When your good friend makes a different choice…

Aug 27, 2014

She’s been your very best friend. You’ve taken girl trips.  Gone running together. Hosted Downton Abbey watch parties.

Amazingly, you become pregnant at the same time. What joy! right?

In your excitement y’all sign up to attend birthing classes together. As the nurse explains labor and delivery, you lean over to your husband and make sure he knows you will be getting an epidural. Little do you know but your best friend just leaned over to her husband and said the exact opposite. There is no way she would subject her new baby to drugs.

So it begins.

Hospital or Birthing Center?

Induction? C-section?

Breastfed or bottle fed?

Swaddling? Pacifier?

Cry it out or co-sleep?

No matter how close you and she were before kids, your differing parenting choices begin to take a toil.

I remember sitting in playgroup with fellow first-time moms. Each of us experimenting on that poor oldest child, unsure how the decisions we made would pan out.

first playdate

baby at the bottom of the pic is my oldest at his first play date. (wearing a “party at my crib” onesie)

Our get-togethers were a combination of debate and note-comparing. A mom would defend her choice to co-sleep and quote a book she read on the topic. Or we’d figure out whether to present vegetables first or skipped straight to fruit choices.

Slowly the decisions changed from what do you feed your child to pretty much everything…

How we handled discipline or potty training.

What do we let them watch on T.V. (do you even own a T.V.).

Will they attend private or public school? Which private school? Which private Christian school? Which private Classical Christian School (there happen to be 4 choices in Dallas…blessed)?

How soon will you sign him up for sports? How many sports will he play in one season? Will he join a league team?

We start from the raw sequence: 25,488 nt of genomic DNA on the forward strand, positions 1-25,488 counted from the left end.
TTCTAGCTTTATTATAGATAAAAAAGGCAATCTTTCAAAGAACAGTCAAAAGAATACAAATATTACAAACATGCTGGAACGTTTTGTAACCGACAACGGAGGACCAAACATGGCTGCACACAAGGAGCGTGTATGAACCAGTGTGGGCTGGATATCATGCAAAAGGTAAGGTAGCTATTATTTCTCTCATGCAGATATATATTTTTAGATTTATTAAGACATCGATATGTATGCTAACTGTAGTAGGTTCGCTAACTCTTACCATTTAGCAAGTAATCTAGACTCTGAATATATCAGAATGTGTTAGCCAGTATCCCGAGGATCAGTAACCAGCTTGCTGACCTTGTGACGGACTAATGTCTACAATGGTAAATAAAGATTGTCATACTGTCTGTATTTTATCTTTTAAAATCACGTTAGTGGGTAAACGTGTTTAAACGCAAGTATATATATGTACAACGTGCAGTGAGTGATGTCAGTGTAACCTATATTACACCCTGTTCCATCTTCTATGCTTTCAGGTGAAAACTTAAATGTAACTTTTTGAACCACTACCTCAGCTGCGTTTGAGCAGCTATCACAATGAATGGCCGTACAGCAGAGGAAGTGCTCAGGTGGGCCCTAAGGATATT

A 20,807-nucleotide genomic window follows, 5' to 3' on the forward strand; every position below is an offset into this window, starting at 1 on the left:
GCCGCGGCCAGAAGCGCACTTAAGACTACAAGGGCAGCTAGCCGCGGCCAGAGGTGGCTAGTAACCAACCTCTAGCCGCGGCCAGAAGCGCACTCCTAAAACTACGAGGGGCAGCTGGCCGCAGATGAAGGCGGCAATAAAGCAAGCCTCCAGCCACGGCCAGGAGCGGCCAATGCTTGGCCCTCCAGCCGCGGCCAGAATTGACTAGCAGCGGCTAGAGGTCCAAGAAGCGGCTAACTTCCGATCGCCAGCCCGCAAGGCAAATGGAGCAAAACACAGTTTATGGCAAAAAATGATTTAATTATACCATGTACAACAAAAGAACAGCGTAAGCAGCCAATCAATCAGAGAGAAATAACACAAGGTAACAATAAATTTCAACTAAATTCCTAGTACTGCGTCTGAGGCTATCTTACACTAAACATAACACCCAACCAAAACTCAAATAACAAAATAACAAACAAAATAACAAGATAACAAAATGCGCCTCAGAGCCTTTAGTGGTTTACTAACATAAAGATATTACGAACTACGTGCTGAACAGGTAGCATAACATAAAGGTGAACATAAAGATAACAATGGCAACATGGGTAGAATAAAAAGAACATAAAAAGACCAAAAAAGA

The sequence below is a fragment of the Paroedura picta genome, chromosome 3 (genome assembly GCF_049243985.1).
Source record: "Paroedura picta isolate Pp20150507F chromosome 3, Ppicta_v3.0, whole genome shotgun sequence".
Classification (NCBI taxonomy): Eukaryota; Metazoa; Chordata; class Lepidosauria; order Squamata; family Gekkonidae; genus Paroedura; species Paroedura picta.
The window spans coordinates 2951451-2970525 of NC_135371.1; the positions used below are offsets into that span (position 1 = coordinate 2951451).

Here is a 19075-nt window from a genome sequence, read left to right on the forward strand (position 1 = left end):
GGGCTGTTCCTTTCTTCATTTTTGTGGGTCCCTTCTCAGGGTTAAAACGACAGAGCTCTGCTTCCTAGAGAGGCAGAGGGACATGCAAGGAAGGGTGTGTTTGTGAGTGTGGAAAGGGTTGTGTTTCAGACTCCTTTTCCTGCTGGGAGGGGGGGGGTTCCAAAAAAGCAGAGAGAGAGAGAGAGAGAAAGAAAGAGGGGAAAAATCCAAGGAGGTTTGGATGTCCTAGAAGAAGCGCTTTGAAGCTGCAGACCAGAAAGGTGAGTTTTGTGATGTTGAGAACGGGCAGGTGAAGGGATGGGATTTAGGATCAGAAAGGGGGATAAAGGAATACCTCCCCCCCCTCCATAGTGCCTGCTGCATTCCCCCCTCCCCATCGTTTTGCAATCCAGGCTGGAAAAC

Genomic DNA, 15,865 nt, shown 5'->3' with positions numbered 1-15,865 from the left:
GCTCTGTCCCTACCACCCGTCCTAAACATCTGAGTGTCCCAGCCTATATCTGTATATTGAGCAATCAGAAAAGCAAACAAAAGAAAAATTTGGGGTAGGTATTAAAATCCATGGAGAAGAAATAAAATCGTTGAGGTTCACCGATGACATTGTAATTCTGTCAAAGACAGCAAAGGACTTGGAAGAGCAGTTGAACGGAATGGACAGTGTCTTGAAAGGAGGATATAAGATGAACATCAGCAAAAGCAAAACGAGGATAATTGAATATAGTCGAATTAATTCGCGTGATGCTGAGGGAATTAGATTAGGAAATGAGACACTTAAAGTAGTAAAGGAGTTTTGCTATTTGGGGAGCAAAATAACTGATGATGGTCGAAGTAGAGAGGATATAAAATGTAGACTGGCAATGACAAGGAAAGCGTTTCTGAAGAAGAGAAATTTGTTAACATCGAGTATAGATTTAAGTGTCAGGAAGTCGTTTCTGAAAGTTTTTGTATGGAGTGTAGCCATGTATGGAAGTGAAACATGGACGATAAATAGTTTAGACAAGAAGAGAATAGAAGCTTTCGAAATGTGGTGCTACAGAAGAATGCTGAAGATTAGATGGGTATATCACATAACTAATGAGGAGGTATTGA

The list is endless.

Sometimes when you make one choice and a dear friend makes a different choice, you may question your decision. It makes you move into defensive mode again. Stating all your research and listing off all your reasoning.

I think it goes back to those early days of mothering. Back when we could compare notes to see if we were doing okay. I mean if she feeds her son two jars of vegetable baby food and two jars of fruit, just like me, then my baby’s gonna be just fine and get chunky, too. 

(sidenote: every child from our first playgroup attends a different school. . .and each doing great.)

The thing is we ALL desperately want to be good moms and for our children to become functional adults. We really, really don’t want to fail.

That’s why when she picked that school and you decided on a different one, you felt a little insecure.

How could you both want what’s best and the best choice is different?

So we justify our choice and in doing so can make the other person feel even worse.

Here’s my new thing. . .

I remind myself each family is uniquely crafted just like each person. A dad brings his family history/traditions/opinions and a mom brings hers, then together they create a new family with a new set of values/traditions/needs.

When a friend decides based on her family’s financial situation, home location, child’s learning style, long-term goals, etc to choose a particular school, I don’t feel like I’ve made a bad choice just because it’s different from hers.

If I find myself needing to explain my choice, I keep it simple. And if I’ve sought God in making my decision (which I’d highly suggest, by the way), I’ll share that with my friend. “We’ve prayed and this is the direction God is taking us.”

Because wouldn’t it be boring if we all parented in the exact same way?

Some families aren’t “dance party families” and others aren’t “read-aloud book families”. Some families fight for animal rights and others go hunting. Some families’ priority is dinner together around the table and others find unity cheering on the soccer field sidelines.